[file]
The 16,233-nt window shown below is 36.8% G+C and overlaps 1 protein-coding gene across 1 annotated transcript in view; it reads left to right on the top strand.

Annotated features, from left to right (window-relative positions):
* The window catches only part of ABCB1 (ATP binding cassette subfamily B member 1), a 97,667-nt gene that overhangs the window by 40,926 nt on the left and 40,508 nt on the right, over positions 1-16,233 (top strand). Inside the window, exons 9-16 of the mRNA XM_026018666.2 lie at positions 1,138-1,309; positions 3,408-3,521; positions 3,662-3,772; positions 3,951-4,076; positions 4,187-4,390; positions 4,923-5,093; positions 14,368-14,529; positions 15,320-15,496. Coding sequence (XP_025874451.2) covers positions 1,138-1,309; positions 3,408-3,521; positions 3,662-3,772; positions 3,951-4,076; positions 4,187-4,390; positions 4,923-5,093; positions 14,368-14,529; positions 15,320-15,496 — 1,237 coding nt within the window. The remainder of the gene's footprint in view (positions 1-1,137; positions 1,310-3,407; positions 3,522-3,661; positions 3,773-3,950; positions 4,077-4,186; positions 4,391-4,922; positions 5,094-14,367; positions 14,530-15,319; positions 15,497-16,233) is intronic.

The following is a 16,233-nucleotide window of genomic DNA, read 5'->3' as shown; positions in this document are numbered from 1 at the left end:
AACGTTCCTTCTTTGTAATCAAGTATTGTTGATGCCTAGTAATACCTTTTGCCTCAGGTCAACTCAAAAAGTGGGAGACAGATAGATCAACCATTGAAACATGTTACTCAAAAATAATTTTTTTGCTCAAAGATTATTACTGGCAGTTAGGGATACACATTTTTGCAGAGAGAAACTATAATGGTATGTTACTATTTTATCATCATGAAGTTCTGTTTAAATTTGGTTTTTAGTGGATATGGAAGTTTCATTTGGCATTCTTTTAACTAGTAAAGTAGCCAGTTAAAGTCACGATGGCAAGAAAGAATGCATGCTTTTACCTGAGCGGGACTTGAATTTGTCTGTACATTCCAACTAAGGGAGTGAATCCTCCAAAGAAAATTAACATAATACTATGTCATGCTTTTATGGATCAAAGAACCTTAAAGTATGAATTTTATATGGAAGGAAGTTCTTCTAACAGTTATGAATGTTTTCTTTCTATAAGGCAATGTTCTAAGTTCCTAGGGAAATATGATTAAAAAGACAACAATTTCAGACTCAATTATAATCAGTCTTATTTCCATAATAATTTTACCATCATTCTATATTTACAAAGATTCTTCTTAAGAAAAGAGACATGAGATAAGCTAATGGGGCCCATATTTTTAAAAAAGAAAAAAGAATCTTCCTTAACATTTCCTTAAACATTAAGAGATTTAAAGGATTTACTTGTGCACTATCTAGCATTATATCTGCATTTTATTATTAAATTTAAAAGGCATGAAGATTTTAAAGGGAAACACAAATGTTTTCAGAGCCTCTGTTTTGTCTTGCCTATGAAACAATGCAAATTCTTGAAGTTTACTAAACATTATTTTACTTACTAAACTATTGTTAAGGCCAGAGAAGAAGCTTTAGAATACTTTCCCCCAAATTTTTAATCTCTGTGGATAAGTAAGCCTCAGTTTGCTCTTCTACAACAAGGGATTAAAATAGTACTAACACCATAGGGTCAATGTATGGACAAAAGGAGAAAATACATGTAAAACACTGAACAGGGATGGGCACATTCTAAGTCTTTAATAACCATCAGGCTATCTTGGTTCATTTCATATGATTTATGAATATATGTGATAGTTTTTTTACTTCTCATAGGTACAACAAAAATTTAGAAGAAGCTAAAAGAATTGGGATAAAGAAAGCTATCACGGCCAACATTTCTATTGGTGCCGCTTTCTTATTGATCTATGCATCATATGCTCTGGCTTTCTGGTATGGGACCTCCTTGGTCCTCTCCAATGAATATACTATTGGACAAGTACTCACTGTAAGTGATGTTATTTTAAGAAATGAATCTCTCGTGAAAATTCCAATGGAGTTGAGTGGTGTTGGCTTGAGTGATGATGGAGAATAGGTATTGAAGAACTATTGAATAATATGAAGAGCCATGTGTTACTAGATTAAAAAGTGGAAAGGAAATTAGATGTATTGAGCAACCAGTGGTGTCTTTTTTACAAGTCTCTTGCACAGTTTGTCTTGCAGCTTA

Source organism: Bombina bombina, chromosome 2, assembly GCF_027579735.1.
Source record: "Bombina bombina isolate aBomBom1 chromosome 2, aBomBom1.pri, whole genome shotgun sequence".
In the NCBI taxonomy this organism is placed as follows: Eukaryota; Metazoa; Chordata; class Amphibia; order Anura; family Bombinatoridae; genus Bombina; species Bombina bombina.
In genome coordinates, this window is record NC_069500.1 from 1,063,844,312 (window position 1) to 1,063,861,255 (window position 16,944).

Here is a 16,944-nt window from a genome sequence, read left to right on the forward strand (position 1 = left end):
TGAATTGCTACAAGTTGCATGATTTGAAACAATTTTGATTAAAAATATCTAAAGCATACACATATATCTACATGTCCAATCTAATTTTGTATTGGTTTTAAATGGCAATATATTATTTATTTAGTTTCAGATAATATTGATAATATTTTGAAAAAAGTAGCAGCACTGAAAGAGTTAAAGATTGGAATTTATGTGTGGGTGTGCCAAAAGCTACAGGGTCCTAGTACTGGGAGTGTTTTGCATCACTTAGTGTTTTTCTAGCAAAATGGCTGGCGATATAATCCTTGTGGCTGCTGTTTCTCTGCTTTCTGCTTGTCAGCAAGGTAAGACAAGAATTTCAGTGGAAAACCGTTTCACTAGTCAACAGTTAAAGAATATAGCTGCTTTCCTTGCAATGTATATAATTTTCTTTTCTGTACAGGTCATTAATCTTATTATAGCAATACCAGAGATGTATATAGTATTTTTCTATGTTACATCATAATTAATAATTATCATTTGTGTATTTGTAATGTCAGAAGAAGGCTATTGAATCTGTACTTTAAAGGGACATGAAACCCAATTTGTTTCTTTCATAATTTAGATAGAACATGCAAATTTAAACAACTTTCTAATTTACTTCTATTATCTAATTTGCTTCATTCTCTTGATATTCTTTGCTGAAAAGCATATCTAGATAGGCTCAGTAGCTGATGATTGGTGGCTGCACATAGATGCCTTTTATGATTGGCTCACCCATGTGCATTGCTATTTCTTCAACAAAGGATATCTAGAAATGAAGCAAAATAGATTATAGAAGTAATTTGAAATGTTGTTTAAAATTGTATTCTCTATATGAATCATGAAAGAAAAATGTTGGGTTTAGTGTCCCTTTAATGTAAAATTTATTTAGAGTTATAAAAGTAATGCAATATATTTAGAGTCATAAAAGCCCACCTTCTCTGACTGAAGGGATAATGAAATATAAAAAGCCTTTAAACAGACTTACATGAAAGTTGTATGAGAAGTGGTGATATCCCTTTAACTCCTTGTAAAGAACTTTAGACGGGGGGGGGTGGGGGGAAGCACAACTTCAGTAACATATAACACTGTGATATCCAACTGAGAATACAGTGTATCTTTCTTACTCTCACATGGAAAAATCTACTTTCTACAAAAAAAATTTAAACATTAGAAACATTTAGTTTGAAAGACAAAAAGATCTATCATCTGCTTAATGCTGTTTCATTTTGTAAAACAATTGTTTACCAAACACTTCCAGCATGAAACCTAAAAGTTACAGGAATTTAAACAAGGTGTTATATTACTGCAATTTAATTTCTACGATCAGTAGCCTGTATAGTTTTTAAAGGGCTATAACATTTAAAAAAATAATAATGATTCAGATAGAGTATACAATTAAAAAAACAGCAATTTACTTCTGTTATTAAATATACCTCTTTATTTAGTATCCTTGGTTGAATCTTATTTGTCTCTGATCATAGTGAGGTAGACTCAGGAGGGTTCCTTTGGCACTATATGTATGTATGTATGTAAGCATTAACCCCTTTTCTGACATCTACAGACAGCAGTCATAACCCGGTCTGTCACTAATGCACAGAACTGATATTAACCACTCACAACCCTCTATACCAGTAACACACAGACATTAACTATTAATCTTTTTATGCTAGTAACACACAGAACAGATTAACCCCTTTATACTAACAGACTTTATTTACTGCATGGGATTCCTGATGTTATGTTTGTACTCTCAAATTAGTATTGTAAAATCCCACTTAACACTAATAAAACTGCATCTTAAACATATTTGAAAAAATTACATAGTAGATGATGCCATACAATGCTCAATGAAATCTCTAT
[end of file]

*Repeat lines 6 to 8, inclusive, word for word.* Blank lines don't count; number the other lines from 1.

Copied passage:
Source organism: Bombina bombina, chromosome 2, assembly GCF_027579735.1.
Source record: "Bombina bombina isolate aBomBom1 chromosome 2, aBomBom1.pri, whole genome shotgun sequence".
In the NCBI taxonomy this organism is placed as follows: Eukaryota; Metazoa; Chordata; class Amphibia; order Anura; family Bombinatoridae; genus Bombina; species Bombina bombina.